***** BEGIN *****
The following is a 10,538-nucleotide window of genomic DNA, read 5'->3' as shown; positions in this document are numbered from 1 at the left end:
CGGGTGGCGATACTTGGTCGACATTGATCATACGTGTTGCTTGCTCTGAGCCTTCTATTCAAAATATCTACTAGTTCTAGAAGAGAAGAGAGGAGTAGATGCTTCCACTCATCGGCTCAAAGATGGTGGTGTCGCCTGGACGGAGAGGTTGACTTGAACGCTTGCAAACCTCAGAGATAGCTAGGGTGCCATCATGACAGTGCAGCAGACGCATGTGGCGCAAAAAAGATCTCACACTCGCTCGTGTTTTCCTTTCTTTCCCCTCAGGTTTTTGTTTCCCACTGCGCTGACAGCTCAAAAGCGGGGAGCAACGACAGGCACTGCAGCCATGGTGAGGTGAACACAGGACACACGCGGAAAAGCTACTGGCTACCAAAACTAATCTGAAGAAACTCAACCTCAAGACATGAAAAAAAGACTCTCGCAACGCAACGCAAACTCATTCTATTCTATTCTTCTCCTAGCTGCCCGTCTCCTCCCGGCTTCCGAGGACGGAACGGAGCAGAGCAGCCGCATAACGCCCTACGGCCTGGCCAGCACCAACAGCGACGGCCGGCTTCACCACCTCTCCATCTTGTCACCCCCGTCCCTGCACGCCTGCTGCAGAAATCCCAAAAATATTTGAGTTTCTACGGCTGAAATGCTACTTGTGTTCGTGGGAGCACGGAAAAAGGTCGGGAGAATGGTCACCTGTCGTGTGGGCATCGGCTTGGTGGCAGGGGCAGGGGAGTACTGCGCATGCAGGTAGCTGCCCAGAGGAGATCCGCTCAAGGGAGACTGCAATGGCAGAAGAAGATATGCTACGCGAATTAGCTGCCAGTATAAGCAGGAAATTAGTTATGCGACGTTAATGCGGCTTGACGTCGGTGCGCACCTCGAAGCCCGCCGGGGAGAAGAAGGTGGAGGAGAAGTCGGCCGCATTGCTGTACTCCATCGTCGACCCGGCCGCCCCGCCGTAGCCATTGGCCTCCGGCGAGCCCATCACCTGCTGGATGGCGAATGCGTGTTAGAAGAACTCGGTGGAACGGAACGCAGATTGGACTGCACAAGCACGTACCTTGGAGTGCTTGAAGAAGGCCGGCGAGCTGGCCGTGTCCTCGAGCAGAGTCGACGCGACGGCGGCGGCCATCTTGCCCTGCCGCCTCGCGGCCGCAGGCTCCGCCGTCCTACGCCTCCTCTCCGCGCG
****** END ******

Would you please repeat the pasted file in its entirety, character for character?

The following is a 10,538-nucleotide window of genomic DNA, read 5'->3' as shown; positions in this document are numbered from 1 at the left end:
CGGGTGGCGATACTTGGTCGACATTGATCATACGTGTTGCTTGCTCTGAGCCTTCTATTCAAAATATCTACTAGTTCTAGAAGAGAAGAGAGGAGTAGATGCTTCCACTCATCGGCTCAAAGATGGTGGTGTCGCCTGGACGGAGAGGTTGACTTGAACGCTTGCAAACCTCAGAGATAGCTAGGGTGCCATCATGACAGTGCAGCAGACGCATGTGGCGCAAAAAAGATCTCACACTCGCTCGTGTTTTCCTTTCTTTCCCCTCAGGTTTTTGTTTCCCACTGCGCTGACAGCTCAAAAGCGGGGAGCAACGACAGGCACTGCAGCCATGGTGAGGTGAACACAGGACACACGCGGAAAAGCTACTGGCTACCAAAACTAATCTGAAGAAACTCAACCTCAAGACATGAAAAAAAGACTCTCGCAACGCAACGCAAACTCATTCTATTCTATTCTTCTCCTAGCTGCCCGTCTCCTCCCGGCTTCCGAGGACGGAACGGAGCAGAGCAGCCGCATAACGCCCTACGGCCTGGCCAGCACCAACAGCGACGGCCGGCTTCACCACCTCTCCATCTTGTCACCCCCGTCCCTGCACGCCTGCTGCAGAAATCCCAAAAATATTTGAGTTTCTACGGCTGAAATGCTACTTGTGTTCGTGGGAGCACGGAAAAAGGTCGGGAGAATGGTCACCTGTCGTGTGGGCATCGGCTTGGTGGCAGGGGCAGGGGAGTACTGCGCATGCAGGTAGCTGCCCAGAGGAGATCCGCTCAAGGGAGACTGCAATGGCAGAAGAAGATATGCTACGCGAATTAGCTGCCAGTATAAGCAGGAAATTAGTTATGCGACGTTAATGCGGCTTGACGTCGGTGCGCACCTCGAAGCCCGCCGGGGAGAAGAAGGTGGAGGAGAAGTCGGCCGCATTGCTGTACTCCATCGTCGACCCGGCCGCCCCGCCGTAGCCATTGGCCTCCGGCGAGCCCATCACCTGCTGGATGGCGAATGCGTGTTAGAAGAACTCGGTGGAACGGAACGCAGATTGGACTGCACAAGCACGTACCTTGGAGTGCTTGAAGAAGGCCGGCGAGCTGGCCGTGTCCTCGAGCAGAGTCGACGCGACGGCGGCGGCCATCTTGCCCTGCCGCCTCGCGGCCGCAGGCTCCGCCGTCCTACGCCTCCTCTCCGCGCG